Estonian Travel Tips & Suggestions
Exeter Expert Spotlight: Estonian Travel Expert Inge Koppel
Estonian Coat of Arms
“Hello, My name is Inge Koppel and I am from the town of Tallinn, which also happens to be the capital of Estonia. I graduated from Tartu State University (founded in 1632) and spent my time there studying the English language and literature. I have been active in Estonian travel and tourism since 1974 and love helping people visit my country!
Early on in my childhood I already knew I lived in an interesting medieval town worth sharing and introducing to other people as well. Of course, I knew nothing about running a business or being a travel agent then! Travel wasn’t the most popular industry in Estonia, especially during the times of the Cold War, when a foreign tourist could hardly be seen in a western republic of the Soviet Union. Much has happened to Estonia since then. Today some 2.7 million foreign guests visit Tallinn annually, that is twice as much as the population of people living here in Estonia!
Beside books, music, and handicraft, my passion is travelling. And although I have never been to the Unites States of America, I hope to pay a visit one day! And I hope that you’ll return the favor and visit Estonia too!”
Inge in the gardens of Claude Monet in Giverny, France
Old Town – Tallinn
“It is Old Town that I like most of all about Tallinn. The medieval atmosphere here has inspired not only me but also the millions of visitors that walk through its pleasant streets. But what most guests do not know nor realize is that the grid of cobble-stone streets they walk along was constructed in the early 13th century and has since remained as it is to this day!”
Old Town’s charming cobble-stoned streets lead you on a tour of the old city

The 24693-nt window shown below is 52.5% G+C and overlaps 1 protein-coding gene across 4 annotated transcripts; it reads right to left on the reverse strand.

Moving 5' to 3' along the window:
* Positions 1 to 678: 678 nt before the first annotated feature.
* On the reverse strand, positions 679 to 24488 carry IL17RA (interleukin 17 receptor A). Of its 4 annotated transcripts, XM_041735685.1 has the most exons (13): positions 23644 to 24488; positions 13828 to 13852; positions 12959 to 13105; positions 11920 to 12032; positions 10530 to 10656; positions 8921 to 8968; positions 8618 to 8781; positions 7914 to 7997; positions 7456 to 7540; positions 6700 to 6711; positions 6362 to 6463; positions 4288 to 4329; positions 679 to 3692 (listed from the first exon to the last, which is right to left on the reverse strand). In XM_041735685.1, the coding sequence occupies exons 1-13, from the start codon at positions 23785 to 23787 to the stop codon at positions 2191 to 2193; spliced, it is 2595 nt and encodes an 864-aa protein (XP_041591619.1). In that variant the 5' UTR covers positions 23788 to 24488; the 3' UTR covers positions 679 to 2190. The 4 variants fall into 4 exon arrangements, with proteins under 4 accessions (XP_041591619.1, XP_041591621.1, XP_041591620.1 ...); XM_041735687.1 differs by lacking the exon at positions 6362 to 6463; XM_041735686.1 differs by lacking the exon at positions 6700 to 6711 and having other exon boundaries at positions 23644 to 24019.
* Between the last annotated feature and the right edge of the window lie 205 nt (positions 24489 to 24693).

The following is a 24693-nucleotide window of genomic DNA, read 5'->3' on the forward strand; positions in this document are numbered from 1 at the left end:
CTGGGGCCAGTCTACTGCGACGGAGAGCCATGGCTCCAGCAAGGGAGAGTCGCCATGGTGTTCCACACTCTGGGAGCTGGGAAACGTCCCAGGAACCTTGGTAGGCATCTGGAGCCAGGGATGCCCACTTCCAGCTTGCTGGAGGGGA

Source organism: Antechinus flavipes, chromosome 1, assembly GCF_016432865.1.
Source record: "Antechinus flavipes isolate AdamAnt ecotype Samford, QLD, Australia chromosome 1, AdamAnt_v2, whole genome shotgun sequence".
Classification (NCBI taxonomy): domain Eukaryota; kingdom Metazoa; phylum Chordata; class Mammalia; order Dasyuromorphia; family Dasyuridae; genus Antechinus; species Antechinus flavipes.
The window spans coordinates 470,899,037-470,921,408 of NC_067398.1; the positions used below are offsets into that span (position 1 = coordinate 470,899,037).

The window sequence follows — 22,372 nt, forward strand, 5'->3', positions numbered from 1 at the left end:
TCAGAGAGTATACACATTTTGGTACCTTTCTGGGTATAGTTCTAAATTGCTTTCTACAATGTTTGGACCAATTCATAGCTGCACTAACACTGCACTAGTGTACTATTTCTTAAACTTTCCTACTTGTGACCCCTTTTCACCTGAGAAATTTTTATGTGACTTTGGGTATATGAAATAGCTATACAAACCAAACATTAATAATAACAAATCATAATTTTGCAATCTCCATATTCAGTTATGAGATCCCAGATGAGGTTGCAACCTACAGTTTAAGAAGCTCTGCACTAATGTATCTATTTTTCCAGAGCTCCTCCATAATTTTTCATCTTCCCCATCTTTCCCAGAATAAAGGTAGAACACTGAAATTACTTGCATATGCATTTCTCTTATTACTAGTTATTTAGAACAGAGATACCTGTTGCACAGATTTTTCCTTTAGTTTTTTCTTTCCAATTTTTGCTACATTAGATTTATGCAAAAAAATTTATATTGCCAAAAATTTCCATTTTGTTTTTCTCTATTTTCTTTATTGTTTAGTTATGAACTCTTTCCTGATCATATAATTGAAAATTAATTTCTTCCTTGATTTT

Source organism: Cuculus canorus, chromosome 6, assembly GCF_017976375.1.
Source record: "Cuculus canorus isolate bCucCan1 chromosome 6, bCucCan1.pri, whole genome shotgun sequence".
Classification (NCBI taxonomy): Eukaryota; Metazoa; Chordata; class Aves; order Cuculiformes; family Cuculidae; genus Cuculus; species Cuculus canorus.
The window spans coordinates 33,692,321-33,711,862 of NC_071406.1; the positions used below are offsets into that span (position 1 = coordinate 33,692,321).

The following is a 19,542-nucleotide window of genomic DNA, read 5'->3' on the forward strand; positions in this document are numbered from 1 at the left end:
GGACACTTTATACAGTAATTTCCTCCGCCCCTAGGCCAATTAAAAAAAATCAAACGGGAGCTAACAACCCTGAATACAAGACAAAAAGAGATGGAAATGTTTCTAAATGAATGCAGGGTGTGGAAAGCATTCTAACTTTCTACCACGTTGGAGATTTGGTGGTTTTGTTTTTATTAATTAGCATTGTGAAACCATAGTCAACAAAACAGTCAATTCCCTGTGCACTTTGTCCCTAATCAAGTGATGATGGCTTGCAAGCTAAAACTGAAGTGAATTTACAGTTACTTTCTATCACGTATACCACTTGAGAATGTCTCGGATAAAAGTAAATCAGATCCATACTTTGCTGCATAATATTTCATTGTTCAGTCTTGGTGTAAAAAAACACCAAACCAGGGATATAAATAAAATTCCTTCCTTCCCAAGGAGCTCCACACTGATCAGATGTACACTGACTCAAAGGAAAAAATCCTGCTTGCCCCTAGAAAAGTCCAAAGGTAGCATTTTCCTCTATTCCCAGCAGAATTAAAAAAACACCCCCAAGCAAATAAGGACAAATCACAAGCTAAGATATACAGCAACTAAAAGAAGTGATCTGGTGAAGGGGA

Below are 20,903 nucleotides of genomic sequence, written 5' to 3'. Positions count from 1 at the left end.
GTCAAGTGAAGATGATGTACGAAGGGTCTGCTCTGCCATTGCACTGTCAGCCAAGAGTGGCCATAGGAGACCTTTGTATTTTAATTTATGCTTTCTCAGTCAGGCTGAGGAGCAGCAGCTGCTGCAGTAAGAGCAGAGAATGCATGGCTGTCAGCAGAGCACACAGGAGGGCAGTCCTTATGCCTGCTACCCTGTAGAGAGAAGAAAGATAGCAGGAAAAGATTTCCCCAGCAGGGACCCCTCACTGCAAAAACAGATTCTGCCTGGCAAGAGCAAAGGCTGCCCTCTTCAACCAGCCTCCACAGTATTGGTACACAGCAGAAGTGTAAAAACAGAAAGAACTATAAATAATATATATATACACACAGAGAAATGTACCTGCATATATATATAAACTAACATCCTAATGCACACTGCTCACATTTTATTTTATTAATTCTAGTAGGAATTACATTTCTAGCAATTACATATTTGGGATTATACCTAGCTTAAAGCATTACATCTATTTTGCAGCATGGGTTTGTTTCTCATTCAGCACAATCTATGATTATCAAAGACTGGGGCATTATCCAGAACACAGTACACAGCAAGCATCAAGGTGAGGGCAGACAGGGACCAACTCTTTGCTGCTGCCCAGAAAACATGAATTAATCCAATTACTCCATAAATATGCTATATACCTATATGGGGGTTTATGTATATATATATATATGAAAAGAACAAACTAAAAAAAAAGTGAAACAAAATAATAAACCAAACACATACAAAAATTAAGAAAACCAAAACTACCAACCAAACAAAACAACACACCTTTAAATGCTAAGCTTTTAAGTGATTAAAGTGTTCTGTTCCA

Traveling in Tallinn provides a great experience as the city is in a constant contrast. The old parts of the city portray a charming and historically rich area that has the modern skyscrapers of the capital Tallinn as a background. The Old Town is lined with cobble stone streets that wind through medieval buildings, churches, and cafes that occupy spaces dating as far back as the 11th century!
Raekoja Plats – Old Town’s Town Hall Square
One of the highlights of Old Town is the Town Hall Square, otherwise called Raekoja Plats. The square serves as the heart of Old Town, an area that has hosted social events and gatherings for 7 centuries. The Square is home to numerous outdoor cafes, and hosts summer concerts and fairs. During the winter the entire square becomes a picturesque Christmas Market; dressed up in holiday decorations, one couldn’t think Old Town could be any more charming.
Snow blankets the winding streets of Old Town in the winter
Once being a medieval trading town, Old Town features fortifications dating back to that era, and are very interesting to behold in addition to its buildings. The city wall that surrounds Old Town, and features 26 watch towers, is meticulously preserved and provides visitors a walking route that exposes old Tallinn’s age and history. Another Tallinn landmark is St. Olaf’s Church. A Baptist church that features a panoramic view of Tallinn from its viewing platform, its main claim to fame is its spire. The Spire of St. Olaf’s Church is 159 meters tall and was once the tallest building in the world between the 15th and 16th century.